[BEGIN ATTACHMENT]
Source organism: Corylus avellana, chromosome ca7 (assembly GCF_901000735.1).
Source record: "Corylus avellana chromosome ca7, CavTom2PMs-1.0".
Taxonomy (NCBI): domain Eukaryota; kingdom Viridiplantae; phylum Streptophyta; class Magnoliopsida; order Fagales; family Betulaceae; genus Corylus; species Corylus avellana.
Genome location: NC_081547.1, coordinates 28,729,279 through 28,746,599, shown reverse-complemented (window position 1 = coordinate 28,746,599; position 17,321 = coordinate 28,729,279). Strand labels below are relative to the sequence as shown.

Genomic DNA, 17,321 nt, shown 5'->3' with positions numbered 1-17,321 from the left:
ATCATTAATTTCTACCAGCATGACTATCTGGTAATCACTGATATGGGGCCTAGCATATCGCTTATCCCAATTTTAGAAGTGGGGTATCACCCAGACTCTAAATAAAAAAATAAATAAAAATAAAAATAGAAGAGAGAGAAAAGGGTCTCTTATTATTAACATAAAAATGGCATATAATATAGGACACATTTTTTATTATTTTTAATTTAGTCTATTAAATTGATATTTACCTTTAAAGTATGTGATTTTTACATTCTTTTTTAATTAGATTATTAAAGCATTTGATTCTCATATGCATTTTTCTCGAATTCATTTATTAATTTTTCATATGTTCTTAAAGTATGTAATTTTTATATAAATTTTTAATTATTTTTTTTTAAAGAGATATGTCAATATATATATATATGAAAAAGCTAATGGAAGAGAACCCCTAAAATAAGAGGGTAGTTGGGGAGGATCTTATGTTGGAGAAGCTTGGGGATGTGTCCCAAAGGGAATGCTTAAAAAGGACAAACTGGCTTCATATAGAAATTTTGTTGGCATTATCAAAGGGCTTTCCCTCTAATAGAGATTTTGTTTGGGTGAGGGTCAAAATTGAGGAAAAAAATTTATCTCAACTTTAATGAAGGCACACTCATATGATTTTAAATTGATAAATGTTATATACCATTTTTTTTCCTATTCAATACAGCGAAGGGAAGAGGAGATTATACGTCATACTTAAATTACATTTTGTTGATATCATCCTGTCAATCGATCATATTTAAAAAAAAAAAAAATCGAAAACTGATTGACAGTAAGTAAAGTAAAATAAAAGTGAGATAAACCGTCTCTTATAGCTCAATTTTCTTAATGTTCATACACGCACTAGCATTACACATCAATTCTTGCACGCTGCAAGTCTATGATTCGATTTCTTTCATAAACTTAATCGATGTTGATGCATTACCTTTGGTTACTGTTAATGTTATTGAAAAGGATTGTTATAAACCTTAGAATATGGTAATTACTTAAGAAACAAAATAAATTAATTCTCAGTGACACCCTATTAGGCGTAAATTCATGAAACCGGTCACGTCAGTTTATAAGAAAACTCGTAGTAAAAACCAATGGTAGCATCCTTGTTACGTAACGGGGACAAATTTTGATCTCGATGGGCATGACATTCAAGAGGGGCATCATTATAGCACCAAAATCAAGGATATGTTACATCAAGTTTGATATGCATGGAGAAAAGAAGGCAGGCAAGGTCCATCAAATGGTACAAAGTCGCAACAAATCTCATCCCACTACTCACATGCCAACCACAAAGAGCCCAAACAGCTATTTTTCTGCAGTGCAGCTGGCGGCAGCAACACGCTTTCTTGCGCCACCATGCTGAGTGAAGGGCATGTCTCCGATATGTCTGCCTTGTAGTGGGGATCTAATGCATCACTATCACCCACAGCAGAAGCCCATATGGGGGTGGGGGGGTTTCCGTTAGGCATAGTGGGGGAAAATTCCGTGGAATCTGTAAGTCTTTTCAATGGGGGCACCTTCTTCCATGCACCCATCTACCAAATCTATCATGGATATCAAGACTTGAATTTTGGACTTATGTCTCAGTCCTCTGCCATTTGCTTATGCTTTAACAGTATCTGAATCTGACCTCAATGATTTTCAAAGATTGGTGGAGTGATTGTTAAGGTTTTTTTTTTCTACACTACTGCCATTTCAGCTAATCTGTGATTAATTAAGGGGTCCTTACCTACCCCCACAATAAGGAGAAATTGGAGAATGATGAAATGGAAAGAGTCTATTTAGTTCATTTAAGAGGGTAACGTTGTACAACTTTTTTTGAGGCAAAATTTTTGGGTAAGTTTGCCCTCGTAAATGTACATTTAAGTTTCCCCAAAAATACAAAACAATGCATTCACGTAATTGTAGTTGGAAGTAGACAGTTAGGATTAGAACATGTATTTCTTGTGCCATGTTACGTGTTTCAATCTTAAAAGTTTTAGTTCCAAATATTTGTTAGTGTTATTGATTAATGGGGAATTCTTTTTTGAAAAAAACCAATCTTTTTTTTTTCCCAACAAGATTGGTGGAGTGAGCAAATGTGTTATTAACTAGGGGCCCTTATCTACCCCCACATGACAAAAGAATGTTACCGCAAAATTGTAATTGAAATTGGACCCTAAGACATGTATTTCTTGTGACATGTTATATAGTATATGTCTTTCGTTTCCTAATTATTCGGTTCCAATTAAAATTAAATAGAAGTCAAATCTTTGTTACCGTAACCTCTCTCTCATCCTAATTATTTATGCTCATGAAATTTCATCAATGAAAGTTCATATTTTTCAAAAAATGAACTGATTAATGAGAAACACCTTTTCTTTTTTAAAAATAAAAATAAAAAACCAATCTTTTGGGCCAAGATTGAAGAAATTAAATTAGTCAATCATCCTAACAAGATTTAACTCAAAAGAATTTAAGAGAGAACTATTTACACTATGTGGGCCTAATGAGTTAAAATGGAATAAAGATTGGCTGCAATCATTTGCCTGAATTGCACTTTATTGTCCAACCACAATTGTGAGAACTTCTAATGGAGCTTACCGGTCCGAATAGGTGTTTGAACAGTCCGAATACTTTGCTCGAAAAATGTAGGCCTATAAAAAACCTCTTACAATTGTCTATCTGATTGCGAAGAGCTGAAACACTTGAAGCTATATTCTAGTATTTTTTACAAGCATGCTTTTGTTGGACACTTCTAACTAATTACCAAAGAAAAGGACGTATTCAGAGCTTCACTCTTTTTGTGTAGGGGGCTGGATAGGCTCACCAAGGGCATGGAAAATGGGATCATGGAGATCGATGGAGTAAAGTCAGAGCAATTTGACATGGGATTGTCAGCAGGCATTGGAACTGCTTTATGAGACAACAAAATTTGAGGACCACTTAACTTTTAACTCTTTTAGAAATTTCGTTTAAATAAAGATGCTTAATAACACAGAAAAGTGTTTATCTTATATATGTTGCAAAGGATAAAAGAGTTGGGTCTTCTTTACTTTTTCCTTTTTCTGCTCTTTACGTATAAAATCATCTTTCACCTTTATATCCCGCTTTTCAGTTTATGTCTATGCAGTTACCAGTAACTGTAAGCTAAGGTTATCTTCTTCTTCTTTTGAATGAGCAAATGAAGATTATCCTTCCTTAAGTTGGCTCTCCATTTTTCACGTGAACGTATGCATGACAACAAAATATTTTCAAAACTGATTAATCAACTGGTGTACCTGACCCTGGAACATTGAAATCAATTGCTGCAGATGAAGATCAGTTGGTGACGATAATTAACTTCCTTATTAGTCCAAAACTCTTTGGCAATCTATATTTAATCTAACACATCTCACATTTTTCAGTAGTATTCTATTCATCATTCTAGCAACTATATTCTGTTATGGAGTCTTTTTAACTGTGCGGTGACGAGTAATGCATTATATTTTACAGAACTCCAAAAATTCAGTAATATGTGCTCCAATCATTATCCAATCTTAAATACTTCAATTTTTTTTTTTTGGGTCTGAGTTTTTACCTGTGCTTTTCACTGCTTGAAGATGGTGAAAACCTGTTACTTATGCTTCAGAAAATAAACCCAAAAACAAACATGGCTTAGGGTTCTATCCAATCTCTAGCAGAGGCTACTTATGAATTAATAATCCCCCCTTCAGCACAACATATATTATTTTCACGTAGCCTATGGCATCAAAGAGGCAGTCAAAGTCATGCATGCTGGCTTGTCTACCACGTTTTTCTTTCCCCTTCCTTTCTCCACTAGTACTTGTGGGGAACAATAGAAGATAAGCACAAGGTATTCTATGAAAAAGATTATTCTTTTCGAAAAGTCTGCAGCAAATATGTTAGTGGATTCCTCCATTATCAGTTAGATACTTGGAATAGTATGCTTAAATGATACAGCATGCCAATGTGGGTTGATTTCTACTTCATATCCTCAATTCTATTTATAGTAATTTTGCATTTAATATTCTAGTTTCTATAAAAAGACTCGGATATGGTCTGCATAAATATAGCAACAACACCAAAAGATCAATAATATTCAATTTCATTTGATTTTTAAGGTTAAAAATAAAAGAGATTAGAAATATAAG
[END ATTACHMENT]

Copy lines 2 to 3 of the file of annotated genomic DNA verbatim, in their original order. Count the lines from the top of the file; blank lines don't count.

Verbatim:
Source record: "Corylus avellana chromosome ca7, CavTom2PMs-1.0".
Taxonomy (NCBI): domain Eukaryota; kingdom Viridiplantae; phylum Streptophyta; class Magnoliopsida; order Fagales; family Betulaceae; genus Corylus; species Corylus avellana.